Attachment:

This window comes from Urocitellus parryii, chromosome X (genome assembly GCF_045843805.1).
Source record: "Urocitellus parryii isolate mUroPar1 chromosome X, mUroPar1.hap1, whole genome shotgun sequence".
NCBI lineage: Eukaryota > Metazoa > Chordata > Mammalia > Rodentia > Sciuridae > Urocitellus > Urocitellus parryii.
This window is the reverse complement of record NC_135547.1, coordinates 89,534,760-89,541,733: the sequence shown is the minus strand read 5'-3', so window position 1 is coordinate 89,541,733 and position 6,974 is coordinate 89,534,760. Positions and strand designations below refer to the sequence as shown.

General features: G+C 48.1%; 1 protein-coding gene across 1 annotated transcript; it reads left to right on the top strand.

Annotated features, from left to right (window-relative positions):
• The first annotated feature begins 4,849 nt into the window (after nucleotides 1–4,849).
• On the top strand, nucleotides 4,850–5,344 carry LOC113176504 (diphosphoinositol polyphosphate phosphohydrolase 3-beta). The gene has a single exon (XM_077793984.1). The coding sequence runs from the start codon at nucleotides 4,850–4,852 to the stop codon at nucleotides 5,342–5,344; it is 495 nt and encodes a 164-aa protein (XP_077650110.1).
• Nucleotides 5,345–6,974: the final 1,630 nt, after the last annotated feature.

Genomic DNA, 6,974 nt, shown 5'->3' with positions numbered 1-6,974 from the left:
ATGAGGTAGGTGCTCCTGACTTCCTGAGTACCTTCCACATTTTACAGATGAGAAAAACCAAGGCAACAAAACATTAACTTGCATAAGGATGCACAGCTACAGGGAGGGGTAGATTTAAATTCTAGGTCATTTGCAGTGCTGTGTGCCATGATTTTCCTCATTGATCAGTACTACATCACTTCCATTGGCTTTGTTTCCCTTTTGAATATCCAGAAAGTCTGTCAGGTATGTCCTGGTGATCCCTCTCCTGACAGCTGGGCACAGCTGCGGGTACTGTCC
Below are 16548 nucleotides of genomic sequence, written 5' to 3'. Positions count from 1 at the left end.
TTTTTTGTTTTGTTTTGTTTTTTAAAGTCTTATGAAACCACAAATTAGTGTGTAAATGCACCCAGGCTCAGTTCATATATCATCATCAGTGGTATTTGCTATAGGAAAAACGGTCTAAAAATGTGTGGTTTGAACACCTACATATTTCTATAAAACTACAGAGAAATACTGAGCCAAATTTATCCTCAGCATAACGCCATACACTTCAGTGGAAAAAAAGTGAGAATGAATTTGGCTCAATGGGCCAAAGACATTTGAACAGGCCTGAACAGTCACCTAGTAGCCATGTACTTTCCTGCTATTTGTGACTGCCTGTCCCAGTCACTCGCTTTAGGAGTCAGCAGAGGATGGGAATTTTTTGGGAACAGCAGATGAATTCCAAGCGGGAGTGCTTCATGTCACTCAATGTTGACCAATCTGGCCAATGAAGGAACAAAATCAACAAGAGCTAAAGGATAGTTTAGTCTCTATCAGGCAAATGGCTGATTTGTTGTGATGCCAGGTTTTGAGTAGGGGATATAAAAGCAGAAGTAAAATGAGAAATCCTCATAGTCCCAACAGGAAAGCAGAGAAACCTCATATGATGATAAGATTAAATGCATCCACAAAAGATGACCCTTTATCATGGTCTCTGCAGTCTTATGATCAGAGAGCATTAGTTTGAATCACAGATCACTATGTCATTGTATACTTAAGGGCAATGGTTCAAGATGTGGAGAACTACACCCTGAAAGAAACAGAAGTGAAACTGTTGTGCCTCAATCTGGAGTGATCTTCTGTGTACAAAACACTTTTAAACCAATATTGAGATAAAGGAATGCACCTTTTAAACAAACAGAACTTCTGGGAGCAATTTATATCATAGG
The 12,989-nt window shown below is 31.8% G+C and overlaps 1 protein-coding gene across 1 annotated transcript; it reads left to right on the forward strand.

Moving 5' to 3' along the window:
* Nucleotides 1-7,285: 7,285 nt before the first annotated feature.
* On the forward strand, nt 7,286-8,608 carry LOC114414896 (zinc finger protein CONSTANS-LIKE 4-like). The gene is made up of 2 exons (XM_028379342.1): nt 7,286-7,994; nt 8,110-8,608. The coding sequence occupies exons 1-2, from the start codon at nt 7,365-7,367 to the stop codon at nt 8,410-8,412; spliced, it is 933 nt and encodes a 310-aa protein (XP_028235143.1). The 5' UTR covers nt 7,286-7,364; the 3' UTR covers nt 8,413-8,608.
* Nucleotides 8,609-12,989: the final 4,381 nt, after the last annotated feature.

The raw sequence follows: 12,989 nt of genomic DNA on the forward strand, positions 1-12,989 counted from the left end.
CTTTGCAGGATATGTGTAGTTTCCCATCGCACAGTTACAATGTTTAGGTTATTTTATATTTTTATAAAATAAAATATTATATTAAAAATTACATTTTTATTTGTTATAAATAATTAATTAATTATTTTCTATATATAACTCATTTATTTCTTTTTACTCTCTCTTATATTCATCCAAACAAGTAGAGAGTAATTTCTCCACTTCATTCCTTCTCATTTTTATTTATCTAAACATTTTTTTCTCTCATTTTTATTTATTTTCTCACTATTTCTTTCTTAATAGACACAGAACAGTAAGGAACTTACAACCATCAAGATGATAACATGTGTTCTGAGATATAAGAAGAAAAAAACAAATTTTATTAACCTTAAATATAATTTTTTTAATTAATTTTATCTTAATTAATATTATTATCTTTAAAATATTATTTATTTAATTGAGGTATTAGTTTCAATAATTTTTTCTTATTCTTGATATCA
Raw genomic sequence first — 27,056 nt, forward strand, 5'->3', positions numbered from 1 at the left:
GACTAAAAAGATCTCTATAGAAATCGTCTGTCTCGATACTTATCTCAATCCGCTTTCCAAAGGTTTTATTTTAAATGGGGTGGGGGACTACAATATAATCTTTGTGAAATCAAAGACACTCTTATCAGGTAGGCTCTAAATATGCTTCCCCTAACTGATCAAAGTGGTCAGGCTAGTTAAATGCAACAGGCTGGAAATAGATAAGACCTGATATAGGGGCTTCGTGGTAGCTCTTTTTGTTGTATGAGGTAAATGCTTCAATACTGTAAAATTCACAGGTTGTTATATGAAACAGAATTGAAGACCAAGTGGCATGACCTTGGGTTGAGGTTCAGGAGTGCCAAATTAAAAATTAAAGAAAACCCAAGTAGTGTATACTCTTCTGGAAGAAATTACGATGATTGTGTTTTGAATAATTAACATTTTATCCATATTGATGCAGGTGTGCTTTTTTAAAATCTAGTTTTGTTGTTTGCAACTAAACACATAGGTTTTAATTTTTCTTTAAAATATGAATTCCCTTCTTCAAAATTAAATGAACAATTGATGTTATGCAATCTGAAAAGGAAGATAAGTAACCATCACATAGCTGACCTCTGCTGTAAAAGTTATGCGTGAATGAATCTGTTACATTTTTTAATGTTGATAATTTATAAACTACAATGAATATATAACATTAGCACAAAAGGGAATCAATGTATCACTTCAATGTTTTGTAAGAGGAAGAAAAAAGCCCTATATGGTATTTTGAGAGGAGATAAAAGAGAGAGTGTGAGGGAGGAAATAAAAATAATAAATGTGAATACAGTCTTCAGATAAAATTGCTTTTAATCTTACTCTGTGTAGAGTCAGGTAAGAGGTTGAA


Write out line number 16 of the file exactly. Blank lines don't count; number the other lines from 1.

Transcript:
* Nucleotides 1-7,285: 7,285 nt before the first annotated feature.